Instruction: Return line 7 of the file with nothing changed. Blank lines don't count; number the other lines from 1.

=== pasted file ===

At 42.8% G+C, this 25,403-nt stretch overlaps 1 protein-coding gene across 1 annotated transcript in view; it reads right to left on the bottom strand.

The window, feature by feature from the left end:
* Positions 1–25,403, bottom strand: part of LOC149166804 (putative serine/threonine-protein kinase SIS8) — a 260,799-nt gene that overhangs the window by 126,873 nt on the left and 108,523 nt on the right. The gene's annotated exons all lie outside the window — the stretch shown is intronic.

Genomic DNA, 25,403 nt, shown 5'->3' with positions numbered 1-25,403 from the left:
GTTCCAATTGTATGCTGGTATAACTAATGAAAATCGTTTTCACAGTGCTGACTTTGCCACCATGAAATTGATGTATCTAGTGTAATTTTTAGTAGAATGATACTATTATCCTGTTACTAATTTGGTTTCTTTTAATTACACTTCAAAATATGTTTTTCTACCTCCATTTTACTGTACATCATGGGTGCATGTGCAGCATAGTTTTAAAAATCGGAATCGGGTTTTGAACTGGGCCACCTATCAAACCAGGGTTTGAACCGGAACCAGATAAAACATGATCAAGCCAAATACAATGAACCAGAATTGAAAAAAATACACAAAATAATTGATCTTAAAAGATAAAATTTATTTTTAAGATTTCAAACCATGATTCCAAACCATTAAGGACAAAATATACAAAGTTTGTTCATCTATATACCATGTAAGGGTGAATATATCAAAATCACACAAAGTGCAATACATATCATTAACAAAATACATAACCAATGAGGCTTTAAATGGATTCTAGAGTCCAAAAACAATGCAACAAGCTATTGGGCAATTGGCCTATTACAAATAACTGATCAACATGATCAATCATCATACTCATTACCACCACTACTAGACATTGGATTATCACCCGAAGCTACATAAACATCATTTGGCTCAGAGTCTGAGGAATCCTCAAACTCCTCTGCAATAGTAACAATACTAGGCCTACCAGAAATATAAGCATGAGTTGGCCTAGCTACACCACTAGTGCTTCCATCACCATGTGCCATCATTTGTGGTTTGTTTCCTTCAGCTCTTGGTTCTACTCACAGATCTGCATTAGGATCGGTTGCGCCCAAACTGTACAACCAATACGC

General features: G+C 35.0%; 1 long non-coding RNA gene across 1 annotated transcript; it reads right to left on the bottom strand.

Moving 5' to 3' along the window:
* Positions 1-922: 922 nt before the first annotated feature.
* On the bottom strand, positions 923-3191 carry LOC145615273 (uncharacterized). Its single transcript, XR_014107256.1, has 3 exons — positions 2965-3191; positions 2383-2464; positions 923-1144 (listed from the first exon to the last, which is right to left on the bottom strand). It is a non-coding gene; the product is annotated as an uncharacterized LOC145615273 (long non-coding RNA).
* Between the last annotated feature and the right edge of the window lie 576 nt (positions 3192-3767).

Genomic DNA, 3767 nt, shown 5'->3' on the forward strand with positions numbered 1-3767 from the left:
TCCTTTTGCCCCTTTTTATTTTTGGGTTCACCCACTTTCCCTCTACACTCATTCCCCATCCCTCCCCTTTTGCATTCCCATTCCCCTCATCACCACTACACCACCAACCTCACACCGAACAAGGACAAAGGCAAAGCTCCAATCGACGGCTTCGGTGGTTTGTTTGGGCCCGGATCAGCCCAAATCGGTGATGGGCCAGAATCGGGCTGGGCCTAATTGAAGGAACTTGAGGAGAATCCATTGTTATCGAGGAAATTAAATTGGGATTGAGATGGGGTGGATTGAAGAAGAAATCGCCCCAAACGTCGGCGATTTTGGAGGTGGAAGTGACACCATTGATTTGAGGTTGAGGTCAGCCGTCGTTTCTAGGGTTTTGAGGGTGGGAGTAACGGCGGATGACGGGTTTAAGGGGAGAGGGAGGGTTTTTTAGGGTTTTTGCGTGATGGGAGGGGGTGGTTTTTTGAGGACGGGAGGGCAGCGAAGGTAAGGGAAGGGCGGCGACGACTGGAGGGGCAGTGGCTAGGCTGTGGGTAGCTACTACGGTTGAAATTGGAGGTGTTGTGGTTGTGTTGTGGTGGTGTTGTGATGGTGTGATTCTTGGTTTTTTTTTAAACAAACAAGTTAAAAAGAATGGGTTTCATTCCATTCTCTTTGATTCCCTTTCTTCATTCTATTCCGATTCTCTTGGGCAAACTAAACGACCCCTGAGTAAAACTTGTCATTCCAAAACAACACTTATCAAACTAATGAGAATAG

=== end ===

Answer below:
Moving 5' to 3' along the window: